I am a health food person. I believe that a substantial part of our overall health stems from what we eat. I am also a Christian. I believe that a substantial part of our overall health stems from what eats us. So, I have developed the following proverb. (Please excuse the lack of political correctness; that is just the way it is with proverbs.)
There are two things that shall take a man before his time: that which he eats and that which eats him. And it is that which eats him that will take him soonest.
I try to live my life by this proverb by eating well and forgiving anyone who might harm me or my family. Right before I turned 50, I created a mental program for myself known as “Second 50”. My goal from this program was to live another 50 years (at least) and to do that in the best physical, mental and spiritual health I could. Pulling a Star Trek reference, my desire to “live long and prosper” required that I get the eating and the eaten aspects of my life in harmony. It is a journey and a daily decision (more so with food than forgiveness), but it works for me.
Since this blog is about HR and employment issues, please allow me to develop this point from that perspective. As a business owner and chief architect of a very broad software program, I find that productivity is critical. I need my employees and myself to be operating at peak efficiency. I do not need my company to be ravaged by the latest flu virus (sound familiar?) with lost days all over the place and employees who have burned precious time off, not to recreate, but to get well or to assist sick children.
That which he eats
One thing we have done (and it is easier in a small company) is to provide healthy snacks. We created a co-op wherein the employees bring in and prepare fruits and vegetable snacks and we share the cost. At 20 to 30 dollars per day, just preventing one or two sick days a month was a break-even proposition. Now when you also compare the productivity gains from less soda, less coffee, and fewer trips to the fast food joints in our complex, it gets even better.
Another thing we have done is to provide exercise equipment. We acquired some basic equipment from donations and yard-sales that came together for a pretty nice exercise room. Employees can now get in a little physical exercise during lunch or at the end of the day which can do wonders for their mental and physical state.
Perhaps the best thing we ever did, some years ago, was to bring in a yoga instructor. We found a wonderful instructor who focused on yoga exercise and simple breathing techniques that did amazing things for those who attended. Employees still talk about that.
That which eats him
Now these programs take care of what people eat in the workplace, but what about what eats them? This is the tricky part, but I am going to make some bold assertions. First, mental health is dramatically more expensive and a greater detriment to productivity than any flu bug. People who have stuff eating at them not only trash their own productivity, they usually trash the productivity of others to whom they go for informal counseling (you know who I mean, Doctor). When a person is having a difficult time mentally or struggling with a life issue, productivity can drop to zero. Factor in the lost time from “sharing” and the unofficial counseling… productivity is actually negative! From my experience, at any given point in time, 20 to 30 percent of the workforce has life issues that are degrading performance and productivity.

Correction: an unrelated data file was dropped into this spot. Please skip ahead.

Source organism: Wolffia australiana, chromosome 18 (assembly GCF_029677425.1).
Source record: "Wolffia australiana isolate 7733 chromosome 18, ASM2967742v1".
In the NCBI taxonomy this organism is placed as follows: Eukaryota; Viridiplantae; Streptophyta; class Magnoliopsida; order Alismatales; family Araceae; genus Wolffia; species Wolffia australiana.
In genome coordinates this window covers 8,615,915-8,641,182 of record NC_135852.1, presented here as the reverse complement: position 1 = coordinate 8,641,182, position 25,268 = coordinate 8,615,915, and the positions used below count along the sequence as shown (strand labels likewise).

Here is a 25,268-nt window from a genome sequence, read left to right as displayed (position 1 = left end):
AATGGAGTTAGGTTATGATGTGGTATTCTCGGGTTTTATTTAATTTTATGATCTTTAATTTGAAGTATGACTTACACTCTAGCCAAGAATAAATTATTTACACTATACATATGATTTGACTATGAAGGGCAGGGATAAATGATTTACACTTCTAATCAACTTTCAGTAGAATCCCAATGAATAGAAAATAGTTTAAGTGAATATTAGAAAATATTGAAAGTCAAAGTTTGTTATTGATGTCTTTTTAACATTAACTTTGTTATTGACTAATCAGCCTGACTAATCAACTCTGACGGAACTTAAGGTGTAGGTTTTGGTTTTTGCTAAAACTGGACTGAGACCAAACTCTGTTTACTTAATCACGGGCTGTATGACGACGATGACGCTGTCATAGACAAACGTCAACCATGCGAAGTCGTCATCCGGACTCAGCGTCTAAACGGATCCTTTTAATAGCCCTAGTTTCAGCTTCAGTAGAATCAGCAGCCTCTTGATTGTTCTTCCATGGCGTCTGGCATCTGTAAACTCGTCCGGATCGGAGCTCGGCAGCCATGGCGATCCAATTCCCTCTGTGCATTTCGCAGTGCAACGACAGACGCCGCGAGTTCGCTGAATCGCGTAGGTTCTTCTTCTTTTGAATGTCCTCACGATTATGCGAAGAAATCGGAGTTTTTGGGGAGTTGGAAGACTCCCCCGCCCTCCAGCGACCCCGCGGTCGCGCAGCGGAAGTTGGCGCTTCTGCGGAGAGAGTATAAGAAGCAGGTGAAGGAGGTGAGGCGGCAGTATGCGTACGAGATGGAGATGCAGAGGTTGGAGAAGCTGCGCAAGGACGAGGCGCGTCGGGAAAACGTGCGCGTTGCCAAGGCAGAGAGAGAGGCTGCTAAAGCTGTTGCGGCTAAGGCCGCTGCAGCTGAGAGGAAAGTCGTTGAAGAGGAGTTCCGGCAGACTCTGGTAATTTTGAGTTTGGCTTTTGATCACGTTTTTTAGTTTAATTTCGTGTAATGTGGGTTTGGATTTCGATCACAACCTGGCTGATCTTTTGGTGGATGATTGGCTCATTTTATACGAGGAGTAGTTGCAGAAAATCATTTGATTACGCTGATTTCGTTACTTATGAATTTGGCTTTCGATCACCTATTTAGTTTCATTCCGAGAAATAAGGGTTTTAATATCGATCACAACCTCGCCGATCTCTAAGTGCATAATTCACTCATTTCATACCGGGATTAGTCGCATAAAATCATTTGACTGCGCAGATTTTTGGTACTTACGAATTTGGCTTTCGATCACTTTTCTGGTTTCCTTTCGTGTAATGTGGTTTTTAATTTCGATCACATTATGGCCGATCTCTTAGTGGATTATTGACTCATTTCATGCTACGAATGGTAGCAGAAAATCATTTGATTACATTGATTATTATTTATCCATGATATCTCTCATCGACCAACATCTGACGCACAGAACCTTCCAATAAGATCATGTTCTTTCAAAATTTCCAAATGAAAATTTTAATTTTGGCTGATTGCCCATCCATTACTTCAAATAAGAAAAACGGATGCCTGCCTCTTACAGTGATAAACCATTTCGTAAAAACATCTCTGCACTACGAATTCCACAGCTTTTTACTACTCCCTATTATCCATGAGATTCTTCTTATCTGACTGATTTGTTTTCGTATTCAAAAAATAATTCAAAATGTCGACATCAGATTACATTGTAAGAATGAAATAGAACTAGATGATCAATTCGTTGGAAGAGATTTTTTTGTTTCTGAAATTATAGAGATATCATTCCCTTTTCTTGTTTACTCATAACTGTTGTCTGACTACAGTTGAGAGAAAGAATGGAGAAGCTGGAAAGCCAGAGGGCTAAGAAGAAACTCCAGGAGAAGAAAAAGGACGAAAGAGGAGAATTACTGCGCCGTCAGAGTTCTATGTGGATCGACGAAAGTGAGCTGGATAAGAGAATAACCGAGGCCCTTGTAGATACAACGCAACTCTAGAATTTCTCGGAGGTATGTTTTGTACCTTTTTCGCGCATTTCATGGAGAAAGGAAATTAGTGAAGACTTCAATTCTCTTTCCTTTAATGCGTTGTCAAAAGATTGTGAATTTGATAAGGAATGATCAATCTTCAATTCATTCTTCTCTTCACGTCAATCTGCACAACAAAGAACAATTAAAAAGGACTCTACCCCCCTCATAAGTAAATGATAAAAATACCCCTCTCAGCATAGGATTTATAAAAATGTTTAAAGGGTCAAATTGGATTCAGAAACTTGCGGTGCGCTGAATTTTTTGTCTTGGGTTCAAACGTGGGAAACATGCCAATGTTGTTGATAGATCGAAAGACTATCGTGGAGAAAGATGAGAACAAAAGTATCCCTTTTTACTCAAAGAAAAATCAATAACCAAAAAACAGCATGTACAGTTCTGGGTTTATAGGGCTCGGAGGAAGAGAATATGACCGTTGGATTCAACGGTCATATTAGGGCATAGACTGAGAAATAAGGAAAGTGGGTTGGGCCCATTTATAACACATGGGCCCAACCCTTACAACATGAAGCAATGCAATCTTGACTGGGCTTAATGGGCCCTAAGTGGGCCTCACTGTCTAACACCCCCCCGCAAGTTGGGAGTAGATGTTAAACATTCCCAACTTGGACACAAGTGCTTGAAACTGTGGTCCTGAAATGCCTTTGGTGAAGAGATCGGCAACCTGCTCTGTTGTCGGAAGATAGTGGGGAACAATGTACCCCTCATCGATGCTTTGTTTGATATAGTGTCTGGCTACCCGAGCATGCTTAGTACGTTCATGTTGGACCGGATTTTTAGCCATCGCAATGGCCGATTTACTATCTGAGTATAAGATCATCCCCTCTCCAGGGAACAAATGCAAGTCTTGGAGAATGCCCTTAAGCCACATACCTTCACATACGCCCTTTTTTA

Now, here is what I recommend. If I had 100 employees or more, I would hire a full-time marriage and family counselor and set them up in practice in my building. Trust me, they will have a full-time job (if not more) and will assist with productivity above and beyond anything else you can imagine. If 20 to 30 percent of the staff, at any given time, needs a 1 hour appointment each week, there is full-time employment for your counselor. If you have 200 or 300 employees, you might as well hire two. If you do not have 100 employees, I would put a counselor on retainer to work two or three days per week and set them up with an office.
My point is that the need is there-let’s recognize it and deal with it instead of having an ostrich competition. About one-third to one-half of that 20 to 30 percent is already seeing a counselor (the others should be and would be if it was easier). Thus, you are going to dramatically reduce lost time for appointments and the lost revenue on your benefits program just by putting the counselor in ready reach of your staff. And the knowledge that a counselor is within ready reach would be a consolation of immense magnitude to all your employees.
Even the normally stable members of your workforce will benefit dramatically from the employment of a mental/emotional professional. Sometimes a short appointment or a quick answer to a question can do wonders. And imagine the benefit of your counselor if he or she is capable running seminars or group functions for the staff.
Oh the stigma…
I know this is an outrageous idea and is fraught with potential HIPPA concerns. But as business owners and HR professionals, we do indeed spend an inordinate amount of time dealing with productivity issues related to mental health. Can we stop lying to ourselves (even as we play counselor) and consider a proactive method of helping with the biggest (and growing) health concern in the workplace?
In the end, who cares about stigma or HIPPA? If you want a productive workforce, you must be as honest about the mental health epidemic as you are about the current flu epidemic. If you play ostrich and put your head in the sand, you may be spreading the “bird flu” by your inaction.